The week leading up to Opening Day for the New York Mets was cause for some panic. The team was about to trade Dominic Smith in a questionable move after already learning they’d be without Jacob deGrom for at least two months.
As if that wasn’t rough enough, Max Scherzer wasn’t ready for Opening Day due to a hamstring hiccup. Brandon Nimmo had a stiff neck. Tylor Megill would have to start the first game of the year with Starling Marte in right field rather than the position he was originally signed to play, center field.
Despite this, the Mets won their first three games of the year against the Washington Nationals. The beanball war in D.C. caused a few brief injury scares as well, but the Mets came out unharmed and a little bit closer for it. Comradery is already building strong and they haven’t even played a game at Citi Field yet.
The Mets have already overcome some early adversity and should come away stronger because of it
Although the deGrom news still stings, Scherzer looks ready to go and so do Megill and Chris Bassitt. We’ll soon see if Carlos Carrasco and Taijuan Walker can join them.
The Mets are hitting with runners in scoring position. Their pitching has done exactly what was expected or better. Everything is clicking. It’s not just because the Nationals are bad. The Mets are looking good, too.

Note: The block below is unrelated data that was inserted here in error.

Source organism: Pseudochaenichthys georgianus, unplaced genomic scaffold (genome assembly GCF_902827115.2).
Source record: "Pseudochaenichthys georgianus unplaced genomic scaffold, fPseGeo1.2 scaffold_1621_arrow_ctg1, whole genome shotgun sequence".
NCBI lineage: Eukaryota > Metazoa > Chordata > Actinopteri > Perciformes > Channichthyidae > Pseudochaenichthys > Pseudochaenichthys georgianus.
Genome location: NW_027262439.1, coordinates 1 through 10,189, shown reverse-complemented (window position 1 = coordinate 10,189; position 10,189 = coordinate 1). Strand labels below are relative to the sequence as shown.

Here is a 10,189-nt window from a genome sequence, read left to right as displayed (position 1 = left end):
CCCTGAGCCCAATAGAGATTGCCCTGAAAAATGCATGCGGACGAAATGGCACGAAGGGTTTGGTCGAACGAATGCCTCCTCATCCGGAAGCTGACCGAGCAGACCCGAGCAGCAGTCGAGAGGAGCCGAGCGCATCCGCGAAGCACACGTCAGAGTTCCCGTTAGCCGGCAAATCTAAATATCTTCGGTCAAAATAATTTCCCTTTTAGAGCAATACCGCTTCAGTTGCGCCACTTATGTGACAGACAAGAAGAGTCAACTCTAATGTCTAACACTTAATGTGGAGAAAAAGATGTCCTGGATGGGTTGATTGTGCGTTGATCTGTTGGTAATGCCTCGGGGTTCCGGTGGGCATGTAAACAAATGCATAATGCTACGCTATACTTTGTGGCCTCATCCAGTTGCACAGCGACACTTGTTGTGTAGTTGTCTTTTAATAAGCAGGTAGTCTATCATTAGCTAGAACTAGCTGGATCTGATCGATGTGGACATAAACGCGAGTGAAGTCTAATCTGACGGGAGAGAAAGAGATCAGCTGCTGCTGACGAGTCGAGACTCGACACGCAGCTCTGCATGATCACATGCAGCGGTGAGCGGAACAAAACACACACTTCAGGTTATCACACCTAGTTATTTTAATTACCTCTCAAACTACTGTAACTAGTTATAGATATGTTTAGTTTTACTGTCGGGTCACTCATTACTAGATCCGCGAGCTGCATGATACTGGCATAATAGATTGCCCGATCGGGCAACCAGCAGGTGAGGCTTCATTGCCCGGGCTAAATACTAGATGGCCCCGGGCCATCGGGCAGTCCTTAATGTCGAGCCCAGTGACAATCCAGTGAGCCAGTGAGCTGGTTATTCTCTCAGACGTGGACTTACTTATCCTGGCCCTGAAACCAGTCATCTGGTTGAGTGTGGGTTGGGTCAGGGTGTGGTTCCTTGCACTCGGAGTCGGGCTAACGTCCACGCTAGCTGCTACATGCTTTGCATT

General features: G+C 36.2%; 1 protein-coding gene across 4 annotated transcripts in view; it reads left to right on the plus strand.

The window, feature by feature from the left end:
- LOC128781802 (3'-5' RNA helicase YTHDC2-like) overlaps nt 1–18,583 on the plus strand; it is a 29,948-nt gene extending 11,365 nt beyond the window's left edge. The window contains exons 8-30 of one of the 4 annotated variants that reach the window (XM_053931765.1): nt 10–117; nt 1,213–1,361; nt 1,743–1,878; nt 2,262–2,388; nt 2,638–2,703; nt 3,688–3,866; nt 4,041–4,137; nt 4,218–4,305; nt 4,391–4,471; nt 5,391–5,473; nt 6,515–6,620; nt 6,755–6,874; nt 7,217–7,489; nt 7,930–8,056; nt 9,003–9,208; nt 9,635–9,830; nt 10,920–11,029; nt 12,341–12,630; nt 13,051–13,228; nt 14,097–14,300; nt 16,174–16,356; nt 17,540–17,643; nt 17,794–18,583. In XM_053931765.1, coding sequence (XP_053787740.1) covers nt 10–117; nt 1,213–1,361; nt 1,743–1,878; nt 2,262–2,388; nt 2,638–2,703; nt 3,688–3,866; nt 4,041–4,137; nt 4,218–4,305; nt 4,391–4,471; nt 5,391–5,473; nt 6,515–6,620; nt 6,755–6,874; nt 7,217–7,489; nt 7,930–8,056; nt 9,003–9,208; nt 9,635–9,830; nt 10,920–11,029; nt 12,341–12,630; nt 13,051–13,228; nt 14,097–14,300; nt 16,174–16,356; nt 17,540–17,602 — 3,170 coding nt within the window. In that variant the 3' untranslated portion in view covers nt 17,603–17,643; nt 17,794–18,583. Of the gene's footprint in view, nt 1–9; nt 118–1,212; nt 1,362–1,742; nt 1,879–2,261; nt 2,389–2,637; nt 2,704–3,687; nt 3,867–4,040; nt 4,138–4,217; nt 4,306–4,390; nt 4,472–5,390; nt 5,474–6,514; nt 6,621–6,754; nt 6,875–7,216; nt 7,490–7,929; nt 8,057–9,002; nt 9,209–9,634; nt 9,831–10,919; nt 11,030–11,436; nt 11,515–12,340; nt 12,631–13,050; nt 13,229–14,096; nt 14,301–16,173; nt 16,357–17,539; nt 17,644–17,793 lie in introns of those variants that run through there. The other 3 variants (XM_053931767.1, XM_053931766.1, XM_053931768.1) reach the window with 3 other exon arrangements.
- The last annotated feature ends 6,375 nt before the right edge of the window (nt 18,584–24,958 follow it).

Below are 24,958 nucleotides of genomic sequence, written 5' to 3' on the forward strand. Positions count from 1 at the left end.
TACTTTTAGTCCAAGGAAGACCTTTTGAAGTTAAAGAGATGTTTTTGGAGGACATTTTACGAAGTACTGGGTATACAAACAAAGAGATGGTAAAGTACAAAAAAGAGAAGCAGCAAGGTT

Most promising of all, the culture of the team has reached a level of “positive vibes only.” Buck Showalter has already become an absolute Mets legend with the way he defended his players when the Nationals pitchers confused human heads for home plate. One look says it all.
The Mets were rumored to have some behind-the-scenes issues last year which helped lead to their late-season collapse. However much of it is true will never be known but it did seem that there was a lack of leadership. Aaron Loup and Jeff McNeil even said so.
This year, not so much.
The team has Scherzer in the locker room. He is about as much of a leader as you can get. He spent the winter representing the Player’s Union and has been well-respected for a long time. Other additions they made provide the team with a no-nonsense attitude. Showalter is the most important addition, of course. He wasn’t about to come out of his cushier gigs to come manage a team and let some kids walk all over him.
How long will these positive vibes last? In a 162-game season, there will be down times. The Mets are going to lose. A chair may get thrown.
Right now, through fat lips and bruises, all of the vibes around this ball club are positive.